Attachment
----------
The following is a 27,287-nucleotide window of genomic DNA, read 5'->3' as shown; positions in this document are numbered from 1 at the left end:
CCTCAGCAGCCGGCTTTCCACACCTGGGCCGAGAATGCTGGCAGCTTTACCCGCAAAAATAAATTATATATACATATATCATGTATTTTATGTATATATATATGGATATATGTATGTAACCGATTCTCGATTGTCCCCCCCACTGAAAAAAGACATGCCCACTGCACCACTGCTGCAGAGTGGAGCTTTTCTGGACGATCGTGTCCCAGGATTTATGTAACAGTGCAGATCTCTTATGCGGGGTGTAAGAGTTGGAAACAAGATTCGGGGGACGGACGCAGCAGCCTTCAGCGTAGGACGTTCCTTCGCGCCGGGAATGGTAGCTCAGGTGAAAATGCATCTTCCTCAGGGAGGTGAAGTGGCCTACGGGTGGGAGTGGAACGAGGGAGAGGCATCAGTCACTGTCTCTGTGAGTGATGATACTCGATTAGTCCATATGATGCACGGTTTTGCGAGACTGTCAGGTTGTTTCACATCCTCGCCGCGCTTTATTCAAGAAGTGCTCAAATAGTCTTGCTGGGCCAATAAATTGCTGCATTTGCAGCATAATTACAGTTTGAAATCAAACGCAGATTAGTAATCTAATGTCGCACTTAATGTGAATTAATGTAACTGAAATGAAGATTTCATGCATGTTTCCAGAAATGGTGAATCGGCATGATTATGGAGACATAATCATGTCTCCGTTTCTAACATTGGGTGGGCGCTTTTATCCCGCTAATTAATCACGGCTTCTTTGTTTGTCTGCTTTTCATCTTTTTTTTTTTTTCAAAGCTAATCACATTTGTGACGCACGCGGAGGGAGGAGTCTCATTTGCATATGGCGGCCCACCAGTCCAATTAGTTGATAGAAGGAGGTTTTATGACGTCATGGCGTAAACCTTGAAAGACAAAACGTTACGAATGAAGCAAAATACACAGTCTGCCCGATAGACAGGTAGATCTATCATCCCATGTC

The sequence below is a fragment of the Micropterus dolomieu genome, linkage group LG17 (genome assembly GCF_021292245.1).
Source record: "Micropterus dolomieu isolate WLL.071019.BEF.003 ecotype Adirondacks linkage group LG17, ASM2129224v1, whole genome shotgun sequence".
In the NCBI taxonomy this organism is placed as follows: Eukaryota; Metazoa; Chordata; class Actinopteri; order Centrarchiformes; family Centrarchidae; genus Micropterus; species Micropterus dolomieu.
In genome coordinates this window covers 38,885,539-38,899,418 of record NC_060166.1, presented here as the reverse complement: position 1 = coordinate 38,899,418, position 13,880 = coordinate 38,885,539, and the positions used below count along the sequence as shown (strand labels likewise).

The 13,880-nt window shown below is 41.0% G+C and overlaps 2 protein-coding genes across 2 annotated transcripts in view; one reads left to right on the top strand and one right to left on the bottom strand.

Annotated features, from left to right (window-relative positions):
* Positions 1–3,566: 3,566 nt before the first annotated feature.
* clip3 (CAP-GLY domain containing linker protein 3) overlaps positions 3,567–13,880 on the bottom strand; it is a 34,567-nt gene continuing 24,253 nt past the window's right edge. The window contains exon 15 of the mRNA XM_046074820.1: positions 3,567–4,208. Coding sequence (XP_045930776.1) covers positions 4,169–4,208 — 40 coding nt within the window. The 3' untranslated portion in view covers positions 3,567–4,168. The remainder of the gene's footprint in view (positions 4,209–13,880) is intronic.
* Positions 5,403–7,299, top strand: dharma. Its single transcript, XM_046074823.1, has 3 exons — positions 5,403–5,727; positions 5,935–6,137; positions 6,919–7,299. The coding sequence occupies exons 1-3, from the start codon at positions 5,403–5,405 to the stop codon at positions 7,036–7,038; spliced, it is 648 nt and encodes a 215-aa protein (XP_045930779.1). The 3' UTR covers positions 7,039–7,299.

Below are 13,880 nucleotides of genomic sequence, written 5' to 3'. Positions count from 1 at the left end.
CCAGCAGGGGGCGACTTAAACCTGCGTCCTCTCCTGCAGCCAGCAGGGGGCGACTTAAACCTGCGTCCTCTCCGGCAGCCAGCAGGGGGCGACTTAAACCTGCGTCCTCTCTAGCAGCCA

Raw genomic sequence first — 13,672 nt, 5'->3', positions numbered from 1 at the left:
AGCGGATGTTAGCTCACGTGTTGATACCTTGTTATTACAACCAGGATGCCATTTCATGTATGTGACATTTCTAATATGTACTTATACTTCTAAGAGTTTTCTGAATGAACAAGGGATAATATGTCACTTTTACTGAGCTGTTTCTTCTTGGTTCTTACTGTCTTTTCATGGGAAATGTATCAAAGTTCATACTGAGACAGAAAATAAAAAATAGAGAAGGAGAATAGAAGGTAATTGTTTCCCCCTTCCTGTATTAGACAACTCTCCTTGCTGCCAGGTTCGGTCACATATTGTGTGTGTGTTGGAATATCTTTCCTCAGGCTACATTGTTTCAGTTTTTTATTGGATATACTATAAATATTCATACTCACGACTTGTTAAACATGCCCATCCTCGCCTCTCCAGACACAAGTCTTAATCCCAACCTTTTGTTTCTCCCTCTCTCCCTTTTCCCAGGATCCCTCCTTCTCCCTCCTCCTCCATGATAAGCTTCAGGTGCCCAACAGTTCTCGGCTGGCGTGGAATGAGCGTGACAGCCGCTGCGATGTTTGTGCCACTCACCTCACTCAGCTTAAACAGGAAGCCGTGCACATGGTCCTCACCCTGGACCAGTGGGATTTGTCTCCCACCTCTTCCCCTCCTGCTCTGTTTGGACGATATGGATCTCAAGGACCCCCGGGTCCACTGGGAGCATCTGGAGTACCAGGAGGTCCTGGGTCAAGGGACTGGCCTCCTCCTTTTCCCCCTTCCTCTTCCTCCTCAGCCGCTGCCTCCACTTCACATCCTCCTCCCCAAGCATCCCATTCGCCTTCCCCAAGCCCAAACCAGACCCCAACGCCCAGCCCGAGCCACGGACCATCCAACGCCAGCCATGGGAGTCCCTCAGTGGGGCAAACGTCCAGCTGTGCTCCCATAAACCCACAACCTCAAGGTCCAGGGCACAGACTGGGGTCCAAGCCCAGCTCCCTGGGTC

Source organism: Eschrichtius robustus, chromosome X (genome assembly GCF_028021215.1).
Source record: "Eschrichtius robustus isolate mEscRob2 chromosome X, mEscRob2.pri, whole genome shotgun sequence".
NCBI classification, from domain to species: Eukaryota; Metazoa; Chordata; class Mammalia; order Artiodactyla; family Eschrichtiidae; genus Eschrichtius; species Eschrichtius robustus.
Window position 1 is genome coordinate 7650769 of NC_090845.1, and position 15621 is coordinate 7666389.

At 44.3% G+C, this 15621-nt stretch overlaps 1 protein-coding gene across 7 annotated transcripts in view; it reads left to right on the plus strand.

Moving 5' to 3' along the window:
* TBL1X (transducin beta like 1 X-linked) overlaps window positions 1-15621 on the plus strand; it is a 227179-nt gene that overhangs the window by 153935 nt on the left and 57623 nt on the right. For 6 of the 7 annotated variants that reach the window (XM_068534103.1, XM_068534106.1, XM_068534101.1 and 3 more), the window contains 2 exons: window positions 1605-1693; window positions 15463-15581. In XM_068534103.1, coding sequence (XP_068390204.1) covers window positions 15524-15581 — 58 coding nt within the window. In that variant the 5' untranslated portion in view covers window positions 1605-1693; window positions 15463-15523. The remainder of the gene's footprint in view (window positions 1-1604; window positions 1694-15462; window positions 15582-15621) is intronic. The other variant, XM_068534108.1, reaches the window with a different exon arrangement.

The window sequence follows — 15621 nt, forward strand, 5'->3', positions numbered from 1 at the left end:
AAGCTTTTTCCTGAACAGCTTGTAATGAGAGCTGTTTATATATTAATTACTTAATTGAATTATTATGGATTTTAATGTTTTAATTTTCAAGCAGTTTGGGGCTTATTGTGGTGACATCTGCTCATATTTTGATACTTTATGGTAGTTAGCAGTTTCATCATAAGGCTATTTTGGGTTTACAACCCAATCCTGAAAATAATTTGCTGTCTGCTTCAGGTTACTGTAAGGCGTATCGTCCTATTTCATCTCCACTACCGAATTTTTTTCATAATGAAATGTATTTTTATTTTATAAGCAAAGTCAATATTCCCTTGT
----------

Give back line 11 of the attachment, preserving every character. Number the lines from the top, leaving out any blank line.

* Positions 5,403–7,299, top strand: dharma. Its single transcript, XM_046074823.1, has 3 exons — positions 5,403–5,727; positions 5,935–6,137; positions 6,919–7,299. The coding sequence occupies exons 1-3, from the start codon at positions 5,403–5,405 to the stop codon at positions 7,036–7,038; spliced, it is 648 nt and encodes a 215-aa protein (XP_045930779.1). The 3' UTR covers positions 7,039–7,299.